Sunday, January 26, 2014
click on conferences

April 4-6, 2014
Tempe Mission Palms Resort
Tempe, Arizona

Speakers Include:

  • NY Times Best Selling Author Christie Craig: Keynote
  • #1 NY Times Best Selling Author and #1 International Best Selling Author Sylvia Day
  • Award-winning Author and speaker Mary Buckham
  • NY Times Best Selling Author Allison Brennan
  • NY Times Best Selling Author Karin Tabke
  • NY Times Bestselling Author Jennifer Ashley
  • And many more
This national bi-annual conference gives writers a chance to ready their manuscripts and pitch to sell them to big-name editors and agents. New York Times bestselling authors Christie Craig, Sylvia Day and Mary Buckham are just a few of the speakers who will keep the 200+ attendees’ creative juices flowing. 
Powerhouse agents and editors—including editors and senior editors from Grand Central Publishing, Random House, Decadent Publishing and Boroughs Publishing, as well as agents from Trident Media Group, The Nancy Yost Literary Agency and The Bradford Literary Agency—will be on hand to give advice and present workshops. Agents and editors visiting the conference actively seek the high caliber of talent found among those who come to Desert Dreams.
In addition to workshops and opportunities to mingle and meet authors, Desert Dreams attendees are given a one on-one appointment with an agent or editor of their choice free of charge. There’s one catch: attendees must sign up early for their choice since agents and editors are scheduled on a first-come, first-serve basis.
Desert Dreams also offers a book signing open to the public on:
Saturday, April 5th from 7:00-8:30 p.m. in the Mission Palms Ballroom.
To sign up, just click on the Online Registration tab at the left side of the page.
Member price is now only $205 and non-member price is just $235, so sign up now.
Desert Dreams Writers’ Conference provides authors of all skill levels – from beginner to multi-published – with the tools necessary to take their writing to the next level. Session included general writing, career development, genre-specific, agent/publisher spotlights, as well as an agent/editor panel. Check out our roster of acquired editors and agents along with our keynote speakers and workshops. Did you miss the 2012, 2010, or 2008 conferences? Order workshop conference CDs and MP3s.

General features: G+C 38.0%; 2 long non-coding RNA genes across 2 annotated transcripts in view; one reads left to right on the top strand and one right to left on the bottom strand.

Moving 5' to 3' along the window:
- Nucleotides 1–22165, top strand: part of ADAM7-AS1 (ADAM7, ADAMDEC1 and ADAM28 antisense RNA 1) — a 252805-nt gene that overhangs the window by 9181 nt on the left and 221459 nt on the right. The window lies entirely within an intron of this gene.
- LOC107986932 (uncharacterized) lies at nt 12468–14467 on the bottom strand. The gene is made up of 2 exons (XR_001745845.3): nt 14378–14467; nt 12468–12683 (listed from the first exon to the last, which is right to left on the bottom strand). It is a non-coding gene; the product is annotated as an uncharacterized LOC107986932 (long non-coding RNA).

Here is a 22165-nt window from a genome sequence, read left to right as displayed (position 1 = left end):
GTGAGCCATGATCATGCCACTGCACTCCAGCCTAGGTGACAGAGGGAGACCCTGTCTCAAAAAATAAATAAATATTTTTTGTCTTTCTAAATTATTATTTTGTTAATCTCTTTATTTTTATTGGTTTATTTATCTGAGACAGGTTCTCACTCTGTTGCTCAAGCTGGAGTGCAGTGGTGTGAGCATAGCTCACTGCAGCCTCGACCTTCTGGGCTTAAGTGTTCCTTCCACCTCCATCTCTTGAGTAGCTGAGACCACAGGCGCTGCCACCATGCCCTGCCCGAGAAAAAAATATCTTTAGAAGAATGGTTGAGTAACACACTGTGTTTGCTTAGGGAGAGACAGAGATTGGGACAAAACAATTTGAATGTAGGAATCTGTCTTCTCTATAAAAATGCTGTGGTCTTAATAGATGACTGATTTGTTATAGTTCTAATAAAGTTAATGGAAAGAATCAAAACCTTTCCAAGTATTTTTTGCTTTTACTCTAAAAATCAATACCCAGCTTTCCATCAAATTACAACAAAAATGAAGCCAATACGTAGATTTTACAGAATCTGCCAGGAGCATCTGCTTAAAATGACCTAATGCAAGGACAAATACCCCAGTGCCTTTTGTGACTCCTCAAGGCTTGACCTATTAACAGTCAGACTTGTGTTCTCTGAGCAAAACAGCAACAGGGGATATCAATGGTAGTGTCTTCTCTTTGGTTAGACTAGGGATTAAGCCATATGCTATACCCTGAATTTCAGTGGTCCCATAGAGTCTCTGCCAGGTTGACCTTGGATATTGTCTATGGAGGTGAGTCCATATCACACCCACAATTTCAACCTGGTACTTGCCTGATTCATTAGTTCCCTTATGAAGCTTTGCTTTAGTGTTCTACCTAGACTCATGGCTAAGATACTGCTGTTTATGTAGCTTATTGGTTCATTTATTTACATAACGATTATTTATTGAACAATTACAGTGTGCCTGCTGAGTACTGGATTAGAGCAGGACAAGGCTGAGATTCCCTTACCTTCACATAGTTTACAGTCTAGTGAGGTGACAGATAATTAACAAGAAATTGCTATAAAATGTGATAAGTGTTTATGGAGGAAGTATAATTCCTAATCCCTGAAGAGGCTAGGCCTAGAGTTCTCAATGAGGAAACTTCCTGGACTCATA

Sunday, January 19, 2014

Lessons From Shadow Recruti

Many of you know I often find writing lessons while watching movies. This weekend, I watched Shadow Recruit. Although I enjoyed the suspense and action scenes, I encountered one problem with the movie. I couldn't fully understand why the United States would fall into another great depression if Chris Pine's character couldn't prevent a terrorist attack. Pine's character quickly explained to Costner's character what the bad guys were up to in a way he would understand. Frankly, I would need a white board with all of the elements carefully explained and color-coded. I know very little about the stock market.

What could they have done differently? Granted, Pine's character didn't have time to fully explain the details; the bad guys had tried to kill him and he was afraid they were following him. One possibility was for the information to be reported back to headquarters so that other CIA analysts back in D.C. could slowly and carefully explain to their superiors the details and how they could lead to a depression.

The lesson: make sure you fully explain to your readers what the danger is in your story.

Sunday, January 5, 2014

Writing a Series

Writers can learn a great deal from watching movies. This weekend we watched the second movie in The Hunger Games series. I admit I did not read the series and my comments are based only on the movie. I enjoyed the movie, but felt like it ended in the middle of the story. Many writers will tell you that each book in a series needs to have its own gratifying ending even if it is part of an overall story. If you don't believe this, watch the first two movies in The Hunger Games series and ask yourself how you feel at the end of the second movie. You do want to see the next movie in the series, but until it comes out, you are left feeling like you put a book down in the middle. Your audience may hang in for the next movie/book or they may be upset and feel like they wasted their money.

The owner of a bookstore once told me she has customers who won't read a series until the entire series is in print. They don't want to get caught up in something that makes them wait for another installment. By giving your audience a happy ending in each installment they walk away with a feeling of contentment that can carry them until the next book/movie comes out.

Experienced authors often say your career is only as good as the ending of your last book. That is what a reader remembers when they decide to purchase your book- or not.